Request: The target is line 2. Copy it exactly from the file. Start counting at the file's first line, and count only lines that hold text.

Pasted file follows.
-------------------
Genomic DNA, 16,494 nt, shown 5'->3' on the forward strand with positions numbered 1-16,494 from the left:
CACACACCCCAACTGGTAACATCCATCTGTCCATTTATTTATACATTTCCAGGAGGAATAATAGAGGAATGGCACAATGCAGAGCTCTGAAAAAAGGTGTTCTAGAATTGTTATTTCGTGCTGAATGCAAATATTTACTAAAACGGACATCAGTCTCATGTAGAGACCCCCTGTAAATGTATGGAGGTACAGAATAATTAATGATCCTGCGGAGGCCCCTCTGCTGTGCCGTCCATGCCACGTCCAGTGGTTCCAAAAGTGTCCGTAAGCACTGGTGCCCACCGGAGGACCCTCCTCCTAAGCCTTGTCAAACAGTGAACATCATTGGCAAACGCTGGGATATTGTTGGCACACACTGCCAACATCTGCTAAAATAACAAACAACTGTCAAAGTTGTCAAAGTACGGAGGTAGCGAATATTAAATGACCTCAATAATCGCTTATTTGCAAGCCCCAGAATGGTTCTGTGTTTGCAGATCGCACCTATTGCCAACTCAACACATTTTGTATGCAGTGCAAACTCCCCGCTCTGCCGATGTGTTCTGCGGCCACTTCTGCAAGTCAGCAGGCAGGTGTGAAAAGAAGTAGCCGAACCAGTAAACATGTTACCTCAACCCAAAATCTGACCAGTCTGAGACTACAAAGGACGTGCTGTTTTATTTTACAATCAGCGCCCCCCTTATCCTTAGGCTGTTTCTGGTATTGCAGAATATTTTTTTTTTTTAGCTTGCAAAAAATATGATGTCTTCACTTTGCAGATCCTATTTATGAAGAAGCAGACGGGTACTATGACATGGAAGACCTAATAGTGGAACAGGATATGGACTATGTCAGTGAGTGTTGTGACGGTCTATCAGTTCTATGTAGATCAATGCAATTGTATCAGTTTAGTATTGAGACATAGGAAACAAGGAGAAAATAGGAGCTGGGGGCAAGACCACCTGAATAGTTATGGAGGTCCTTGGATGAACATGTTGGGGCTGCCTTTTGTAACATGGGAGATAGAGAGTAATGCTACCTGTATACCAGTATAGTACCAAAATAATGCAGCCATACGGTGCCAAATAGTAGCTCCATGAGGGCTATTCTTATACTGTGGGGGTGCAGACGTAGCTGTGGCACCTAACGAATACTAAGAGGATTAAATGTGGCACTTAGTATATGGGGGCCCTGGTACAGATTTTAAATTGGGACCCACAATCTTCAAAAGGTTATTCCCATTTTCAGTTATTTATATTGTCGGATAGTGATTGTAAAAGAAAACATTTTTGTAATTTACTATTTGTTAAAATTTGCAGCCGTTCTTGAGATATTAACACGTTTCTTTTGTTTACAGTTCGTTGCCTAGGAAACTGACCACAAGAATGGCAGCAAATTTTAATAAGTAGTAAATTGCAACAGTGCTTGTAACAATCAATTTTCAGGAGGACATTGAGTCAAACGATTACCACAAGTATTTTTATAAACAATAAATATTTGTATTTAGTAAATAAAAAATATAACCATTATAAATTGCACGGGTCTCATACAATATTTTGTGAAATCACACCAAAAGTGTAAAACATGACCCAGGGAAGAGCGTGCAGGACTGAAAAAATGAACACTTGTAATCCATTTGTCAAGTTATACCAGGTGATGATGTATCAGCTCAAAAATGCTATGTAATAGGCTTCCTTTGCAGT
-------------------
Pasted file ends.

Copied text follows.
CACACACCCCAACTGGTAACATCCATCTGTCCATTTATTTATACATTTCCAGGAGGAATAATAGAGGAATGGCACAATGCAGAGCTCTGAAAAAAGGTGTTCTAGAATTGTTATTTCGTGCTGAATGCAAATATTTACTAAAACGGACATCAGTCTCATGTAGAGACCCCCTGTAAATGTATGGAGGTACAGAATAATTAATGATCCTGCGGAGGCCCCTCTGCTGTGCCGTCCATGCCACGTCCAGTGGTTCCAAAAGTGTCCGTAAGCACTGGTGCCCACCGGAGGACCCTCCTCCTAAGCCTTGTCAAACAGTGAACATCATTGGCAAACGCTGGGATATTGTTGGCACACACTGCCAACATCTGCTAAAATAACAAACAACTGTCAAAGTTGTCAAAGTACGGAGGTAGCGAATATTAAATGACCTCAATAATCGCTTATTTGCAAGCCCCAGAATGGTTCTGTGTTTGCAGATCGCACCTATTGCCAACTCAACACATTTTGTATGCAGTGCAAACTCCCCGCTCTGCCGATGTGTTCTGCGGCCACTTCTGCAAGTCAGCAGGCAGGTGTGAAAAGAAGTAGCCGAACCAGTAAACATGTTACCTCAACCCAAAATCTGACCAGTCTGAGACTACAAAGGACGTGCTGTTTTATTTTACAATCAGCGCCCCCCTTATCCTTAGGCTGTTTCTGGTATTGCAGAATATTTTTTTTTTTTAGCTTGCAAAAAATATGATGTCTTCACTTTGCAGATCCTATTTATGAAGAAGCAGACGGGTACTATGACATGGAAGACCTAATAGTGGAACAGGATATGGACTATGTCAGTGAGTGTTGTGACGGTCTATCAGTTCTATGTAGATCAATGCAATTGTATCAGTTTAGTATTGAGACATAGGAAACAAGGAGAAAATAGGAGCTGGGGGCAAGACCACCTGAATAGTTATGGAGGTCCTTGGATGAACATGTTGGGGCTGCCTTTTGTAACATGGGAGATAGAGAGTAATGCTACCTGTATACCAGTATAGTACCAAAATAATGCAGCCATACGGTGCCAAATAGTAGCTCCATGAGGGCTATTCTTATACTGTGGGGGTGCAGACGTAGCTGTGGCACCTAACGAATACTAAGAGGATTAAATGTGGCACTTAGTATATGGGGGCCCTGGTACAGATTTTAAATTGGGACCCACAATCTTCAAAAGGTTATTCCCATTTTCAGTTATTTATATTGTCGGATAGTGATTGTAAAAGAAAACATTTTTGTAATTTACTATTTGTTAAAATTTGCAGCCGTTCTTGAGATATTAACACGTTTCTTTTGTTTACAGTTCGTTGCCTAGGAAACTGACCACAAGAATGGCAGCAAATTTTAATAAGTAGTAAATTGCAACAGTGCTTGTAACAATCAATTTTCAGGAGGACATTGAGTCAAACGATTACCACAAGTATTTTTATAAACAATAAATATTTGTATTTAGTAAATAAAAAATATAACCATTATAAATTGCACGGGTCTCATACAATATTTTGTGAAATCACACCAAAAGTGTAAAACATGACCCAGGGAAGAGCGTGCAGGACTGAAAAAATGAACACTTGTAATCCATTTGTCAAGTTATACCAGGTGATGATGTATCAGCTCAAAAATGCTATGTAATAGGCTTCCTTTGCAGT